Eva Dorschky (M.Sc.), Dr.-Ing. Felix Kluge, Prof. Dr. Anne Koelewijn, Prof. Dr.-Ing. habil. Sigrid Leyendecker, Prof. Dr. med. Clemens Becker
04 / 2022 – 10 / 2022
Mild cognitive impairment (MCI) is a pre-condition to Alzheimer’s disease, where a person already experiences cognitive decline but not severe enough for the clinical diagnosis of Alzheimers. Currently, no treatment options are available, and MCI patients have a larger risk of developing dementia caused by Alzheimer’s disease. However, it is known that regular physical exercise and physical stimulation can be beneficial for MCI patients . Previous work has shown advantages of exergames in preventing cognitive decline .
Recently, we have developed a first prototype of an exergame for this patient group. This game combines physical exercise and cognitive stimulation, and can, once fully developed, be played in the patient’s home environment. The developed game, called the MokoTrainer, is operated using inertial measurement units (IMUs) that are worn on the wrists and shoes of the user. During the game, the user walks through the game environment by stepping, and perform dierent tasks, such as rotating and picking up objects.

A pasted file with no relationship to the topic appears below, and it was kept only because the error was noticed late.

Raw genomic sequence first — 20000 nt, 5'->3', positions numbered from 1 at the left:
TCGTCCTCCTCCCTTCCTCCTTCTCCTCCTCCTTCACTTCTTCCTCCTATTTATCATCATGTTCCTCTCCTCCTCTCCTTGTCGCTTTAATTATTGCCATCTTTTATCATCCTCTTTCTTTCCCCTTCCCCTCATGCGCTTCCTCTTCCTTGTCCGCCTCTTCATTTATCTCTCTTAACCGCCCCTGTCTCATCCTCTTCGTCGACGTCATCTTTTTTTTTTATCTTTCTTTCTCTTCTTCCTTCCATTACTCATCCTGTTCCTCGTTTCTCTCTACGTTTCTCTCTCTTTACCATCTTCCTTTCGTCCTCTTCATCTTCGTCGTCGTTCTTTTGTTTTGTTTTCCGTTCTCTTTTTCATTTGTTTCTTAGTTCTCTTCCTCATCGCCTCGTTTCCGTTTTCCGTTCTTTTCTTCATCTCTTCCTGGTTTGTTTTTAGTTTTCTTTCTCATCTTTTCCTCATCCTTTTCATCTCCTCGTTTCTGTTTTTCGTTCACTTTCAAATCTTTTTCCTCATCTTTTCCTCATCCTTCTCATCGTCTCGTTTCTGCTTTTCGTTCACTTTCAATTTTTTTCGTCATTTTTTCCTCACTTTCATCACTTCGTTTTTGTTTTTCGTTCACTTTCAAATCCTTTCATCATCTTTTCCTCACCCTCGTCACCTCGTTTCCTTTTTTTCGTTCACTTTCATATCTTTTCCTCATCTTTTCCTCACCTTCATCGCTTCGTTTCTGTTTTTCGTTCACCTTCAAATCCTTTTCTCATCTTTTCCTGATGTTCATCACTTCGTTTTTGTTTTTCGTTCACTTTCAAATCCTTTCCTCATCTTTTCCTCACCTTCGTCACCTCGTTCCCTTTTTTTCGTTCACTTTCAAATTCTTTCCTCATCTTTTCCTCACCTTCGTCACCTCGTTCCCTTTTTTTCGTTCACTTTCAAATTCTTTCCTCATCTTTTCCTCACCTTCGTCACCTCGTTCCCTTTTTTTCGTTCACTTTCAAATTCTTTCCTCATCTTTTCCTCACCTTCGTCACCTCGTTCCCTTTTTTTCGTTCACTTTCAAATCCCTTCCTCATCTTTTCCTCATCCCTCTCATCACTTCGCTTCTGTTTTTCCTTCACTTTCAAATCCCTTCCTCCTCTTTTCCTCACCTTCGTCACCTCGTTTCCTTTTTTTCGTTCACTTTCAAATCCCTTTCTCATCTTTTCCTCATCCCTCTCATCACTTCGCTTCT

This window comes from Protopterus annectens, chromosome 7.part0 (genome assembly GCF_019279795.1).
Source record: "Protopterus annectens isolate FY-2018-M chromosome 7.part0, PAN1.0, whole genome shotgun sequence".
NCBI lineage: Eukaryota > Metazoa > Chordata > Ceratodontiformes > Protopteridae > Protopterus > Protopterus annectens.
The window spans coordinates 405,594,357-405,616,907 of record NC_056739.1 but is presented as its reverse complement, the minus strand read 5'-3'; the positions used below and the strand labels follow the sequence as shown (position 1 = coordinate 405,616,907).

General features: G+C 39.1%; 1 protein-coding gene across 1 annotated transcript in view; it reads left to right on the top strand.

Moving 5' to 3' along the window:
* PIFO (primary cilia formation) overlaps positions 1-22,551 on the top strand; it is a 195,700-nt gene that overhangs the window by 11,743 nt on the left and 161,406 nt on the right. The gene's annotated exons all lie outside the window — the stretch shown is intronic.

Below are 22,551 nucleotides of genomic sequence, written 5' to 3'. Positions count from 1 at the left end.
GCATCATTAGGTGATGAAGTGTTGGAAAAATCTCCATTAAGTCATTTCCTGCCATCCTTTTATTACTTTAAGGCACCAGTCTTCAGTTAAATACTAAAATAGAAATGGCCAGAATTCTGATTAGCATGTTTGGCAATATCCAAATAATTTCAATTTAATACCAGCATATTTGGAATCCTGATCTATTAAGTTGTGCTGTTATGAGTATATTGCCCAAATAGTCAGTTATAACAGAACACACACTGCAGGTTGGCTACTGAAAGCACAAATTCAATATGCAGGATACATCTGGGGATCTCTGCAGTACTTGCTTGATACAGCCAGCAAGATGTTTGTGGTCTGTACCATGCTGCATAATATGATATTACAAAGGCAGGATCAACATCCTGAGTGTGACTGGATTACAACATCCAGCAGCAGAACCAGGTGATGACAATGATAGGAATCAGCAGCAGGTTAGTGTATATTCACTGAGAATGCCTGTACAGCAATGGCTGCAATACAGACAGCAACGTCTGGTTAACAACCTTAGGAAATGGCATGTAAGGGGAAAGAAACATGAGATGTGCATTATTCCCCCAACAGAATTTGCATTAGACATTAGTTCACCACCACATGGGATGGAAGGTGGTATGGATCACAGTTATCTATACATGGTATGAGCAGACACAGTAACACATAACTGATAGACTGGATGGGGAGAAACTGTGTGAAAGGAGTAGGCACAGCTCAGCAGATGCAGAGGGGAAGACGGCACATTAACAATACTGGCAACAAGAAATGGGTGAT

This thesis aims to validate and assess the quality of the IMU motion sensing of this exergame against the state-of-the-art and a golden standard. Therefore, an experiment will be performed where (elderly) participants play the game, while their motion is recorded using the game sensors, a kinect, which is used by the state-of-the-art, and optical motion capture, the golden standard. The goal is to compare the motion detection algorithms against the state-of-the-art, and to investigate if, on top of this, quantative measures of the motion can be recorded to track the user’s health state.
 Mayo Clinic: Mild cognitive impairment (MCI). https://www.mayoclinic.org/diseases-conditions/mild-cognitive-impairment/diagnosis-treatment/drc-20354583, retrieved on 16.03.2020
 Anderson-Hanley, C, Arciero PJ, et al. Exergaming and older adult cognition: a cluster randomized clinical trial. American Journal of Preventive Medicine, 2012.